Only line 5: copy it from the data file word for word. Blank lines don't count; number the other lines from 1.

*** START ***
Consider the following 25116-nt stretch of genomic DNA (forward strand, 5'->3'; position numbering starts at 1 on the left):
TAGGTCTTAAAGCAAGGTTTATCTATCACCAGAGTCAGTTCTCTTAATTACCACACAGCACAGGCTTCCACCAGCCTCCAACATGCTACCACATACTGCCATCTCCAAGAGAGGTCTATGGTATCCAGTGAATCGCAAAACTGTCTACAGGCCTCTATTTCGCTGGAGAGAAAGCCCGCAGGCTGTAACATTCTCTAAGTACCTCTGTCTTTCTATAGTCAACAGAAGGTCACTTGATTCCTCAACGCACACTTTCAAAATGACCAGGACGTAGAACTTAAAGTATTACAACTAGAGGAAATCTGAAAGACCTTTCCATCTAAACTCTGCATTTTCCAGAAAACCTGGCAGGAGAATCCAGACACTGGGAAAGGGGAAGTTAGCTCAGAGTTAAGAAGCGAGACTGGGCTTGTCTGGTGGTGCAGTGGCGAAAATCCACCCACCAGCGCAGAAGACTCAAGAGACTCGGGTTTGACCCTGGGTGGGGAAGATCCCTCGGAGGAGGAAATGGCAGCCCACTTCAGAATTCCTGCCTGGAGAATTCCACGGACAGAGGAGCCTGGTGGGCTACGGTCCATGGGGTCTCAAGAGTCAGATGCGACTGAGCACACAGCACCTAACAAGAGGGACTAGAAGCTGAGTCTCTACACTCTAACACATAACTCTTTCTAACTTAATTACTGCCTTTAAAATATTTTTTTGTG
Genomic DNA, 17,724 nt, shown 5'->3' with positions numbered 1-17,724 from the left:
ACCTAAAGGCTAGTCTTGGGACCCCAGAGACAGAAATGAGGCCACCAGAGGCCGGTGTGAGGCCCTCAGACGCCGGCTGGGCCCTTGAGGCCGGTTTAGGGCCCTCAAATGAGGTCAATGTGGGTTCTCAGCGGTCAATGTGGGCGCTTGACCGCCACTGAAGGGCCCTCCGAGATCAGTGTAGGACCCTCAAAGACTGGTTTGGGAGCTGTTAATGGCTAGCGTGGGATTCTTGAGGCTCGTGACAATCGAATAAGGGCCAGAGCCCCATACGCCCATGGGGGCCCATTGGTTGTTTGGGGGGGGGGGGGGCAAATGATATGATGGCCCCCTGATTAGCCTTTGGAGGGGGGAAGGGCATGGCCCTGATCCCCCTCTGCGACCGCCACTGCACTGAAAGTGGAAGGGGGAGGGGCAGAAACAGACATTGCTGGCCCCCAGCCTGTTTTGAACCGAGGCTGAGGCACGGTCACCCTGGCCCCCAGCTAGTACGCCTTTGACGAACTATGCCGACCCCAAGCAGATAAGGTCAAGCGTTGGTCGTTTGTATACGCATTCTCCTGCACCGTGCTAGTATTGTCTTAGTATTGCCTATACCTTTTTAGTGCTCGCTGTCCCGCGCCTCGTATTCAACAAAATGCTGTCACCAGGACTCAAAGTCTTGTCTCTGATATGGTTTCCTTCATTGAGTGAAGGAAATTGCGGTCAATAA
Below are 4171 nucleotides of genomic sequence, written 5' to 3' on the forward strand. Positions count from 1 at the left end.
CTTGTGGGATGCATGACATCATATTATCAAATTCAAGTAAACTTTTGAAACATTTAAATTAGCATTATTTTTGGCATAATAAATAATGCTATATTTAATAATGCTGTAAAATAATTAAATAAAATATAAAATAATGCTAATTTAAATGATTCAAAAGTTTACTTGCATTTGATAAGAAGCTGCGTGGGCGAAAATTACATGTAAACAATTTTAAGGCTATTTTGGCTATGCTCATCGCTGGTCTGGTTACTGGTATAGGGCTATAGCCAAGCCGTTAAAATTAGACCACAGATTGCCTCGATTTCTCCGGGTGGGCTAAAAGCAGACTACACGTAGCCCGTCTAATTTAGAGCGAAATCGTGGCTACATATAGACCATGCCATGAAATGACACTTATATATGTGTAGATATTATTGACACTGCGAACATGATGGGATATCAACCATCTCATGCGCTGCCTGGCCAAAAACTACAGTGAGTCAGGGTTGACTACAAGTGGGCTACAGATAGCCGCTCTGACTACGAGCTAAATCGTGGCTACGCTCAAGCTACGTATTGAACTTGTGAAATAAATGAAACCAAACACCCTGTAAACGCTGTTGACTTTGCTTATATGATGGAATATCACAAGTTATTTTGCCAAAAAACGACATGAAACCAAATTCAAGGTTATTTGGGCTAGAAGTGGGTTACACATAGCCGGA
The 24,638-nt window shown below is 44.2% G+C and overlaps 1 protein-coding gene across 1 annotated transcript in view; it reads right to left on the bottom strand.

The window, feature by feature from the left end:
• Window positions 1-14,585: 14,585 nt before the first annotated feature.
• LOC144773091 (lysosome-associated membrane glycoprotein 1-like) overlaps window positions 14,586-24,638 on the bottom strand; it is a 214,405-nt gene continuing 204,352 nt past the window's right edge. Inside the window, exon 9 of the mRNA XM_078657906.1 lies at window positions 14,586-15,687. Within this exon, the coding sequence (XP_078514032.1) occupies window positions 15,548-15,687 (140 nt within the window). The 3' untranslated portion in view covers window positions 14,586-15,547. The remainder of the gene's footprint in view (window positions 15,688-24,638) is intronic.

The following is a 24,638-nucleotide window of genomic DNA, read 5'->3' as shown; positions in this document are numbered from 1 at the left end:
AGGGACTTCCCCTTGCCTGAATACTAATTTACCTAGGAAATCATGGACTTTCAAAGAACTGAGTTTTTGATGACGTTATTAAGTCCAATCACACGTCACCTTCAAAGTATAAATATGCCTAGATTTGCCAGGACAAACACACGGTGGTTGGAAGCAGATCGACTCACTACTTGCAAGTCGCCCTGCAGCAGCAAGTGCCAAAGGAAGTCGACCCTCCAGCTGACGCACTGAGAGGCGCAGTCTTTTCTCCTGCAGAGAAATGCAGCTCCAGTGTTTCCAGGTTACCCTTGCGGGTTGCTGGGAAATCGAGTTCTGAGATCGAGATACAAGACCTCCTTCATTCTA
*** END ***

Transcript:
Below are 4171 nucleotides of genomic sequence, written 5' to 3' on the forward strand. Positions count from 1 at the left end.